Yet in further accordance with principles of the present invention, this surface plating or cladding of the high conductivity material is found to be efficient for conductivity shielding and complementary to the high permeability of the amorphous metal wire itself in providing the widest and most improved frequency shielding coverage. This is due in part to the phenomenon of conductivity through skin-effect where conductivity is effected mostly at the surface and not in the interior of a conductive wire. In the present invention the conductive material is thus optimally located with no wastage of the core of the wire. This location has the additional benefit of a compact design where the permeability and conductivity materials are combined and of further improving the mechanical properties of the amorphous metal wire core itself by the proper choice of the cladding material properties. In addition the cladding may provide corrosion resistance at high temperature in high humidity environments such as borehole logging.

The manner in which the foregoing principles and objects are accomplished will be described in greater detail in connection with the drawings attached to and forming a part of the present specification.

BRIEF DESCRIPTION OF THE DRAWINGS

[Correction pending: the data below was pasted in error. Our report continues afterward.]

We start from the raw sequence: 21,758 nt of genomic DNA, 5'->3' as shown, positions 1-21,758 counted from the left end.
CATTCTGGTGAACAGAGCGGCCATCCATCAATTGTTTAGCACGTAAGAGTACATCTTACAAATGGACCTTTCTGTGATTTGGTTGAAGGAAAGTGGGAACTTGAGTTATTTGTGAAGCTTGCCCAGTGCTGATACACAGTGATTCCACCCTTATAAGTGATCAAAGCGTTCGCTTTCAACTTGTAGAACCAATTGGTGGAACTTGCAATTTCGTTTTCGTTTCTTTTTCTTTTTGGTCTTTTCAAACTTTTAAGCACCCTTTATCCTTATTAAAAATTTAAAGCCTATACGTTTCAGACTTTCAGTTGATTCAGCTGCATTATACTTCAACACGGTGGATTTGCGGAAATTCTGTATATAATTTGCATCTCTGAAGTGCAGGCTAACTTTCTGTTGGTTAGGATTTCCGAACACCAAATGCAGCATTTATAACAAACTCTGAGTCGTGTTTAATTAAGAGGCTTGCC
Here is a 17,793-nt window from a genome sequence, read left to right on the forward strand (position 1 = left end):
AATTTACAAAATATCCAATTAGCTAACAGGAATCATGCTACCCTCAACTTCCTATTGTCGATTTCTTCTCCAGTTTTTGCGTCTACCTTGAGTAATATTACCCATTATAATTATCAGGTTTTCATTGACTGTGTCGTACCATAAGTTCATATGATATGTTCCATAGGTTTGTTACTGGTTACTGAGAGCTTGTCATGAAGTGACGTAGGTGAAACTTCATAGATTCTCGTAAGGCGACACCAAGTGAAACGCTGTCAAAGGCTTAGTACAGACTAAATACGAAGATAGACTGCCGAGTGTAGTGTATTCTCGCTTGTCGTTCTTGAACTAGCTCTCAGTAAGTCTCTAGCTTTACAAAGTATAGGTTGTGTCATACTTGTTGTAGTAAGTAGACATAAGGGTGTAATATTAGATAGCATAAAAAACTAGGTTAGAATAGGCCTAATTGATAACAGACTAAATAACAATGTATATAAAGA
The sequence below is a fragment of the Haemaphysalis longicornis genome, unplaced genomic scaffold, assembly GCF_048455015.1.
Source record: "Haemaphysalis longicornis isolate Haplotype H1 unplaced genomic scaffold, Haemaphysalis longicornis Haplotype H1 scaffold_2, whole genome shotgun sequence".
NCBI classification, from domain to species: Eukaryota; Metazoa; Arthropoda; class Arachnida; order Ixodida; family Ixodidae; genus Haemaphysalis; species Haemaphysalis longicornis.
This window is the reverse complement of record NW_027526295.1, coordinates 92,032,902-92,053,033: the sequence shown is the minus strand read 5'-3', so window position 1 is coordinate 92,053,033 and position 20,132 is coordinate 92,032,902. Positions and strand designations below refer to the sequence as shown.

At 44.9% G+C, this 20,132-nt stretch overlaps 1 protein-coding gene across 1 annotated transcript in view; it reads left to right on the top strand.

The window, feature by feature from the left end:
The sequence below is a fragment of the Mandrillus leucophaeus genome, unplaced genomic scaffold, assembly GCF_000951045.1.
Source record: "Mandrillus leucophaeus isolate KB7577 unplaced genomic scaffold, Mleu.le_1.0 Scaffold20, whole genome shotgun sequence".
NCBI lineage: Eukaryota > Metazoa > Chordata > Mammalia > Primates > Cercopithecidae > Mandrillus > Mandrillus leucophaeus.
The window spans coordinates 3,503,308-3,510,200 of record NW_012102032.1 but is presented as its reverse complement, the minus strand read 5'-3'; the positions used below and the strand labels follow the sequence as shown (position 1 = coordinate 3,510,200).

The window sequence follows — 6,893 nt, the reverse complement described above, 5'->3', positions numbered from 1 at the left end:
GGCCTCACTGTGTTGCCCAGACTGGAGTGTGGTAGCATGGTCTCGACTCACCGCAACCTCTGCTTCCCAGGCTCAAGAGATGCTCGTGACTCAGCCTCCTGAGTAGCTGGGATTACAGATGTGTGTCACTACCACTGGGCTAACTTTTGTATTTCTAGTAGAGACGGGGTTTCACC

FIG. 1 illustrates a detailed side elevation view of a portion of a shielded cable construction, with the outer jacket and the successive layers of which the cable is formed shown cut back to illustrate the details thereof; and

FIG. 2 illustrates a cross-sectional view of a single strand of a composite wire used in the shielded cable construction of FIG. 1.

DESCRIPTION OF THE PREFERRED EMBODIMENTS

As will be observed from FIG. 1, the basic parts of the bus cable 11 are two identical central conductors 13, which are loosely enclosed in a cylindrical semi-solid polymeric fluoracarbon (Teflon) dielectric layer 15 surrounded by a tubular shield 17. A second dielectric layer 18, is in the form of a continuous sheath is arranged around the shield 17. The parts 11, 13, 15, 17 and 18 thus comprise a shielded cable suitable for use in the borehole environment.